The Center for Migration Studies Comment on Proposed Public Charge Rule Shows How It Would Harm Hard-Working Families

The rule should be withdrawn to limit harm to 2.25 million persons

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The Center for Migration Studies Comment on Proposed Public Charge Rule Shows How It Would Harm Hard-Working Families

Update 8/13/19: The final rule will be officially released August 14 and go into effect 60 days later. The rule has changed very little since it was proposed, even though the vast majority of its over 200,000 public comments — like the one from CMS here — opposed the rule.   

New York, NY – In a comment submitted to the federal government on the proposed rule regarding public charge determinations, the Center for Migration Studies of New York (CMS) argued that the rule was overly broad and would significantly harm working-class persons and their families, who are contributing to the US economy and living at a level of self-sufficiency.

CMS focused its comments around its recent report entitled “Proposed Public Charge Rule Would Significantly Reduce Legal Admissions and Adjustment to Lawful Permanent Resident Status of Working Class Persons.” This report estimates that 2.25 million persons live with a US citizen or lawful permanent resident (LPR) family member who could petition for them. Among others, this population would be directly impacted by the rule. The report further concluded that 5.32 million household members of the 2.25 million would be indirectly impacted by the rule.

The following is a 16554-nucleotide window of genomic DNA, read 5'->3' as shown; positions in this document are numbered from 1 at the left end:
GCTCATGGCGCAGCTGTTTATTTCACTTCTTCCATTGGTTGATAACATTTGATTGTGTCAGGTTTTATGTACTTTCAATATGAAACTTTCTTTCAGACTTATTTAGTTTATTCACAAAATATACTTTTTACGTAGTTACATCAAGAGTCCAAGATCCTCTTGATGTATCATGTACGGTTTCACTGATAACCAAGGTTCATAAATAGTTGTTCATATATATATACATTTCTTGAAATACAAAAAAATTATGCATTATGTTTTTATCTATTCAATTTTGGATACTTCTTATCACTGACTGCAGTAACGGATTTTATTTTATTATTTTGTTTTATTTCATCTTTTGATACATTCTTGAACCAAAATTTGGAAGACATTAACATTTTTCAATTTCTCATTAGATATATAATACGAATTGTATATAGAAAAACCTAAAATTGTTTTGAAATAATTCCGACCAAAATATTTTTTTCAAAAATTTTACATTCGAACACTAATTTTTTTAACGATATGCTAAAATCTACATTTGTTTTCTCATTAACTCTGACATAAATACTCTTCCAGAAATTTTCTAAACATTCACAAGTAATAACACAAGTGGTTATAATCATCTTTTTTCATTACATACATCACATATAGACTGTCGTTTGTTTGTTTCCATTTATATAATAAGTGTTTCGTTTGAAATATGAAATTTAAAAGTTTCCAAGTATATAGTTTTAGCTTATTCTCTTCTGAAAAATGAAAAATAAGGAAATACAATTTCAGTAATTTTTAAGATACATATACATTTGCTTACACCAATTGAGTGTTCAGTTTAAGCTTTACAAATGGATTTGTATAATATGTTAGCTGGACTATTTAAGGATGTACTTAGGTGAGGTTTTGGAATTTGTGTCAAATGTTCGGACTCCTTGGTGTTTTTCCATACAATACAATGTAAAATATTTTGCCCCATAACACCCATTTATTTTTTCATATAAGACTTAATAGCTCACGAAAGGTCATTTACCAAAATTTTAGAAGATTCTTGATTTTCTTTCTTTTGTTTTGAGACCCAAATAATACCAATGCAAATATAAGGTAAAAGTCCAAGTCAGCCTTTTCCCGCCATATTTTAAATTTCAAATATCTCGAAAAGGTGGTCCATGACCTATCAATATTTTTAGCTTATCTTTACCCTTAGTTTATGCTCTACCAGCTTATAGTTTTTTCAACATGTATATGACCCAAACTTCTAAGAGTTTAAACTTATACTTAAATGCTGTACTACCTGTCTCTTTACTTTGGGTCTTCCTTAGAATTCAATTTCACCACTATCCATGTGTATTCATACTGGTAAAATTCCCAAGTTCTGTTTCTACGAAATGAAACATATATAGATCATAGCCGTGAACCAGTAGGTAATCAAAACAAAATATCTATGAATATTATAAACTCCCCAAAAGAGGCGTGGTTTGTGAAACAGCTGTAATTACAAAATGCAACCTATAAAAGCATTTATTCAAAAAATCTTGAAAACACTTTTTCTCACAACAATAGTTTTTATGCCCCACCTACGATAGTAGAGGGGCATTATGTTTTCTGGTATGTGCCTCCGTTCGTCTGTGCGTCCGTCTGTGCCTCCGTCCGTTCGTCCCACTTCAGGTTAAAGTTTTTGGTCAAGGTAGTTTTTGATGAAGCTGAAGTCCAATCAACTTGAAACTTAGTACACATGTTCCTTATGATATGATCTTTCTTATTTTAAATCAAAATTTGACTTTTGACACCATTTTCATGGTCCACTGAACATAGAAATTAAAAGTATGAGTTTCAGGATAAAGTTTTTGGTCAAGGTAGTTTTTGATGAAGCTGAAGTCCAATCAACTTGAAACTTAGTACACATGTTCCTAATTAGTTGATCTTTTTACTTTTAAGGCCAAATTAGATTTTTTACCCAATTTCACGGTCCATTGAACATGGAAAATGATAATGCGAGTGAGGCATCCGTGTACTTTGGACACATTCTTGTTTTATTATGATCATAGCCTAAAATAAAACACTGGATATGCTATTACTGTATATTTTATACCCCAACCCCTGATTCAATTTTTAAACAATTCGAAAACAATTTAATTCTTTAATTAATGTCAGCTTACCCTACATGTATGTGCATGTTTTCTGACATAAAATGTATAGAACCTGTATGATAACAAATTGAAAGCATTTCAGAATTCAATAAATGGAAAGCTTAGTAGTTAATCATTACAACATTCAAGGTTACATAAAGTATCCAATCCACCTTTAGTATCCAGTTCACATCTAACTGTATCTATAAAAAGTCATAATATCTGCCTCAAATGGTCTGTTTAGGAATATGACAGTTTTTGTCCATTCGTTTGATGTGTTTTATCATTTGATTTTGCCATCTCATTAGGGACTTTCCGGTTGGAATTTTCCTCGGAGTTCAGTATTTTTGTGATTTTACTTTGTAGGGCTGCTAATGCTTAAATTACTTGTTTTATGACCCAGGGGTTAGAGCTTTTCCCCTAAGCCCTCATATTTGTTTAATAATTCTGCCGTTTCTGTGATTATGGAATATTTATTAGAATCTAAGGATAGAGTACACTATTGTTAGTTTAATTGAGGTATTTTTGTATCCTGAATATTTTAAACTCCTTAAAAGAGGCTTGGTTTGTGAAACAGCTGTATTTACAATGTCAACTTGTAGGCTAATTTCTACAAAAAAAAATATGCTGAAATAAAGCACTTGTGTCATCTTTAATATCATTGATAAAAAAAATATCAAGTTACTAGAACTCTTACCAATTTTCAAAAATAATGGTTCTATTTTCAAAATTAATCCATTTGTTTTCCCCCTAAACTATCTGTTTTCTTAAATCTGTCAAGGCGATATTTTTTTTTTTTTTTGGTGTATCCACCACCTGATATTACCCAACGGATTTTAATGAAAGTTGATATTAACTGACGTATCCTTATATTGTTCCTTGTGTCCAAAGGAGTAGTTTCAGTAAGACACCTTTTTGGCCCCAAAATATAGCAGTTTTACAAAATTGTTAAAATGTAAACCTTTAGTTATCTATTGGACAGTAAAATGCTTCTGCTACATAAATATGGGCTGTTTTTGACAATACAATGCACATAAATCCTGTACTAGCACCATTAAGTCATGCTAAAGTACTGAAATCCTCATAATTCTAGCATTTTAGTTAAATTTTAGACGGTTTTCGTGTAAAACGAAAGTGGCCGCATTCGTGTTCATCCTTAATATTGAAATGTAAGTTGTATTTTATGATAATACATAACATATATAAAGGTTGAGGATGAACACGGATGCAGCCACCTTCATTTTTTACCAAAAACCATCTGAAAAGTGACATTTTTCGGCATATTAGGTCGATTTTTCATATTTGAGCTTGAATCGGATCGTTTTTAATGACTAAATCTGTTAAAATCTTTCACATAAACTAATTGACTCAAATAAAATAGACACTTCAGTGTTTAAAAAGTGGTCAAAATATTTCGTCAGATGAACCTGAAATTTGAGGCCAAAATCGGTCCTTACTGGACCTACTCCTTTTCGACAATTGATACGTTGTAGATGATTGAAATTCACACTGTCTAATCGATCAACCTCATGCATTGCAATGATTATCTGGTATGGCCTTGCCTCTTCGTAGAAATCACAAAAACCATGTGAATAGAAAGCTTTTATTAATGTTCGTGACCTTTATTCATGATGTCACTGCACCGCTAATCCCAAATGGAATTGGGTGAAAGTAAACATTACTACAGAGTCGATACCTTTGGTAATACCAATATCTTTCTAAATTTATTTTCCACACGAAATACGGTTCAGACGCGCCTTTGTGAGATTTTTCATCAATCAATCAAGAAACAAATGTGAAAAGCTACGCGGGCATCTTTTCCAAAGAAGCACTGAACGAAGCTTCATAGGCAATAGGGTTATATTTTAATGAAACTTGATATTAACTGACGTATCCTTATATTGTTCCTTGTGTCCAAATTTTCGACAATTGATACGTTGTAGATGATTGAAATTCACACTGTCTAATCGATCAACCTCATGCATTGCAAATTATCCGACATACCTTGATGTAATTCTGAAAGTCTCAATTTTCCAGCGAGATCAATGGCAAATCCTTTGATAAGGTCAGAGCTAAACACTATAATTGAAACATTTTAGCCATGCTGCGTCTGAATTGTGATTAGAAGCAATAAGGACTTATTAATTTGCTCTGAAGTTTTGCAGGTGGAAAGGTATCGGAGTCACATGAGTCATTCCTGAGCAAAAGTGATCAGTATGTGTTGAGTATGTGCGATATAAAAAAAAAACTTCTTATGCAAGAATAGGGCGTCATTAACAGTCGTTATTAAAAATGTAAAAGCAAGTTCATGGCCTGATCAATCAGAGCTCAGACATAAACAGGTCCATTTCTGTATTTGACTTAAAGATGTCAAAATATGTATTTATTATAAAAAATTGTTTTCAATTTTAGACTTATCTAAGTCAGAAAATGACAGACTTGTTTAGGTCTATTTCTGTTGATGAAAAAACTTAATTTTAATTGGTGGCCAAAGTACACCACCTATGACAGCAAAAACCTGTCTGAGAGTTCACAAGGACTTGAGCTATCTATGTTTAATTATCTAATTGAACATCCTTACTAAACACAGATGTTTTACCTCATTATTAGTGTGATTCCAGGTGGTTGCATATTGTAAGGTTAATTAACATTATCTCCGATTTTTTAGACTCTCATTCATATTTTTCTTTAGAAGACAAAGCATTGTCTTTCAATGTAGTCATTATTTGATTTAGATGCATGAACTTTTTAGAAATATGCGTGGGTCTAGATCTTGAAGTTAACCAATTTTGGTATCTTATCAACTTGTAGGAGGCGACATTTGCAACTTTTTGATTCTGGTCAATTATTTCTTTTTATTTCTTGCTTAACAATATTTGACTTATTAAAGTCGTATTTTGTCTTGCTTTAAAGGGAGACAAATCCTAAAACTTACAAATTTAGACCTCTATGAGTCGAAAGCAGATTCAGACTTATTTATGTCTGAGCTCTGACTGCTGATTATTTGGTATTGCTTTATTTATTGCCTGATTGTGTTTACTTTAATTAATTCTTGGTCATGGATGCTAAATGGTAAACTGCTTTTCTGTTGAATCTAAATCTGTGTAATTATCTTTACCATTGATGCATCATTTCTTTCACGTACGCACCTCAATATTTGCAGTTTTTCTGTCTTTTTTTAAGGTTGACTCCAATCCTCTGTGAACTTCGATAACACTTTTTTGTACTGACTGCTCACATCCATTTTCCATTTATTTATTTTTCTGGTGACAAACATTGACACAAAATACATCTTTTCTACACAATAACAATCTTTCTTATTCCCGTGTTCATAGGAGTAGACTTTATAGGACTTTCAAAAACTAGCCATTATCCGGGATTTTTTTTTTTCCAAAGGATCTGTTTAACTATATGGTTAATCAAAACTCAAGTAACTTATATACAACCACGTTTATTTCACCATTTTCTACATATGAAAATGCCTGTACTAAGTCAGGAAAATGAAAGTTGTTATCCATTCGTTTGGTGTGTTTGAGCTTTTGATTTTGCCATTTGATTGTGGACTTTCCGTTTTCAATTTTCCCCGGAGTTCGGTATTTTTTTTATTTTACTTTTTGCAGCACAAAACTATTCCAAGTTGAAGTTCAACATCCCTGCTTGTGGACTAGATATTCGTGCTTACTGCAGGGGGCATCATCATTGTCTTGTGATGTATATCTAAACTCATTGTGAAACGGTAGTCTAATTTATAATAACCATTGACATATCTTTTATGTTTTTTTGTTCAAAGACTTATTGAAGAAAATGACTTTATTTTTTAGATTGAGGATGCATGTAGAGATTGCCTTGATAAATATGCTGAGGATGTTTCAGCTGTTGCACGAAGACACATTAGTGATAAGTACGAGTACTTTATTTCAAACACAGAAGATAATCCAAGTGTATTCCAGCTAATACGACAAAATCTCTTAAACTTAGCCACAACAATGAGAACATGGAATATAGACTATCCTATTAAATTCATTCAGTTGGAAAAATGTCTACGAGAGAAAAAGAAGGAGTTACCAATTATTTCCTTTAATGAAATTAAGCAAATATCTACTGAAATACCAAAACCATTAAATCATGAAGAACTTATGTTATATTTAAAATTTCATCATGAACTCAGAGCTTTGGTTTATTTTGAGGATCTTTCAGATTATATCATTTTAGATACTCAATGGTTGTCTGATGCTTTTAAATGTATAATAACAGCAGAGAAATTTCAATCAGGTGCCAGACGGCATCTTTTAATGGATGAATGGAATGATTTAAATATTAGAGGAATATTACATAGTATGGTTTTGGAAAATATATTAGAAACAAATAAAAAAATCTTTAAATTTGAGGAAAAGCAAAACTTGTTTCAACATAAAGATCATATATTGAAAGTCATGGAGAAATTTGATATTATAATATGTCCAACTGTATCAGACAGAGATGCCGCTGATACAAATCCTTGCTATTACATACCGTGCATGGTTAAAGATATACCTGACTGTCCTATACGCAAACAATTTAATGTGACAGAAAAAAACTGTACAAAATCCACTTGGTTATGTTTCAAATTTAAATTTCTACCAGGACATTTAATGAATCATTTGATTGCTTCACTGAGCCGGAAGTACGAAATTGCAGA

The comment noted the radical expansion of the public charge standard under the rule, stating that the rule would change the meaning of public charge  from dependency on the government to lack of self-sufficiency. Immigrants often temporarily access public benefits, such as health-care and food and nutrition assistance, as a bridge to socio-economic advancement and integration.

CMS urged that the rule be withdrawn. Absent withdrawal, it stated that it should be significantly amended in two ways. First, the use of non-cash benefits should be eliminated as a negative factor in public charge determinations because this provision would deny basic support to working class families. Second, indicators of self-sufficiency and integration – including employment, family relationships to US citizens and LPRs, a high school education or beyond, English language proficiency, and income at 125 percent or greater of the federal poverty line – should be “heavily” weighed as positive factors for admission and adjustment to LPR status.

These fixes, however, will not “undo all the damage that would be caused by this overly broad, unnecessary, and counterproductive rule.” Donald Kerwin, CMS’s Executive Director, said that “the rule would substantially decrease legal migration to the United States, denying status and admission to countless people who are not and will never become a public charge, in any fair sense of that term. It would be a barrier to immigrant self-sufficiency, not a fair measure of it.”

For a copy of the comment, please visit  

December 10, 2018